21. A sampling controller comprising a processing device operable to execute instructions that when implemented perform a method, comprising:
determining a current status of a process flow;
simulating future processing of workpieces in the process flow based on the current status over a predetermined time horizon to predict sampling rates of the workpieces;
implementing sampling rules during the simulating that consider capacity constraints of a metrology resource in the process flow; and
communicating the predicted sampling rates to an entity operable to control the process flow.
Description
CROSS-REFERENCE TO RELATED APPLICATIONS

Not applicable.

STATEMENT REGARDING FEDERALLY SPONSORED RESEARCH OR DEVELOPMENT

Not Applicable

BACKGROUND OF THE INVENTION

This invention pertains to automated manufacturing environments, such as semiconductor manufacturing, and, more particularly, to a method and apparatus for determining metrology sampling decisions based on fabrication simulation.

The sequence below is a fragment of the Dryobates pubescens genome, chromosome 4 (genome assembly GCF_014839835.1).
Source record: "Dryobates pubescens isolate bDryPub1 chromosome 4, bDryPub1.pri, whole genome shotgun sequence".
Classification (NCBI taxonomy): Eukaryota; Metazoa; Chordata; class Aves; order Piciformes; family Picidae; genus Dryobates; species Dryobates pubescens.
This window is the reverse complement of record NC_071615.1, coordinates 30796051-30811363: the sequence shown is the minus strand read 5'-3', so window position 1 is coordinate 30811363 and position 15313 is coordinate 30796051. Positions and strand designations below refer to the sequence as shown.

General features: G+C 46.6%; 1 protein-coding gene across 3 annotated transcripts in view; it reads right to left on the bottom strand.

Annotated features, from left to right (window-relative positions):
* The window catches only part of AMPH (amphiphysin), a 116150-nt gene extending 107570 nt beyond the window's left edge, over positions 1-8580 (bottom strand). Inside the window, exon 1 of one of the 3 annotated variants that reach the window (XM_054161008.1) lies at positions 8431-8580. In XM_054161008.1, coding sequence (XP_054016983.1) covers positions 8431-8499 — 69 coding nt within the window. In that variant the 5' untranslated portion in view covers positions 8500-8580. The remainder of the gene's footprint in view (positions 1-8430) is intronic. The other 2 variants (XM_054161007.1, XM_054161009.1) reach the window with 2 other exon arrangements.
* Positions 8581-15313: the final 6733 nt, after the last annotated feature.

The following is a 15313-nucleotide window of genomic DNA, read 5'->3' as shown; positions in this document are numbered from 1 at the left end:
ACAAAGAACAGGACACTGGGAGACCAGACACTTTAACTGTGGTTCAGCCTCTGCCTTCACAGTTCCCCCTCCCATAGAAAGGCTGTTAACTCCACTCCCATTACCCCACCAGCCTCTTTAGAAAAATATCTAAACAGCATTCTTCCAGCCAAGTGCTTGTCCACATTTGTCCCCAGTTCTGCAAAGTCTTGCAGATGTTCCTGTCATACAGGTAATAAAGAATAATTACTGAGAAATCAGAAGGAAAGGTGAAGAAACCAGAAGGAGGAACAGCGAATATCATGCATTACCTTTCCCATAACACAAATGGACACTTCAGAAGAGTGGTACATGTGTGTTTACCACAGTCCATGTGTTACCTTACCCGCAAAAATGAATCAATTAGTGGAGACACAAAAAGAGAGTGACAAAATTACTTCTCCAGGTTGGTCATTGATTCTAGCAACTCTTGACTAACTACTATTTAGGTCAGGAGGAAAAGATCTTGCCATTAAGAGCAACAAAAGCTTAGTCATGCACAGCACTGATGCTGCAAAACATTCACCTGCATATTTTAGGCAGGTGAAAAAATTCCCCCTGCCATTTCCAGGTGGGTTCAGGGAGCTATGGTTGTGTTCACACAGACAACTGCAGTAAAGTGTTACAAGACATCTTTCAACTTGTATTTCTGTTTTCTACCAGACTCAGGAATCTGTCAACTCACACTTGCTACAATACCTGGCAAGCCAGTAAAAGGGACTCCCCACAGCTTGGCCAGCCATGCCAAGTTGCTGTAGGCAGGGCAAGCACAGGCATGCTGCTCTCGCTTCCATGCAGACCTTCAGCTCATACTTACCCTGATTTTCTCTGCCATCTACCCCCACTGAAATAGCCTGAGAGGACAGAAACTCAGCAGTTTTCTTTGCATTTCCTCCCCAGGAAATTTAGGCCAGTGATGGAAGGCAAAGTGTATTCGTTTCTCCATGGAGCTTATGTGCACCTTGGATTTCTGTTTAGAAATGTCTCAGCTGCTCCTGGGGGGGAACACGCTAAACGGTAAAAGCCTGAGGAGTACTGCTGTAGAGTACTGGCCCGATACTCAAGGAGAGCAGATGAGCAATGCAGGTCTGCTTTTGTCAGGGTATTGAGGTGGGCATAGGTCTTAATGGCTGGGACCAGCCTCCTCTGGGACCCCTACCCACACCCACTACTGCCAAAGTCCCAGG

A semiconductor fabrication facility typically includes numerous processing tools used to fabricate semiconductor devices. The processing tools may include photolithography steppers, etch tools, deposition tools, polishing tools, rapid thermal processing tools, ion implantation tools, and the like. Wafers (or wafer lots) are processed in the tools in a predetermined order and each processing tool modifies the wafers according to a particular operating recipe so that a desired product is formed in or on the wafer. For example, a photolithography stepper may be used to form a patterned layer of photoresist above the wafer. Features in the patterned layer of photoresist correspond to a plurality of features, e.g. gate electrode structures, which will ultimately be formed above the surface of the wafer. When processing of the wafer is complete, the various features formed in or on the wafer, as well as features formed in or on layers that are deposited above the wafer, combined to form the desired product. Exemplary products include processors, memory elements, and the like.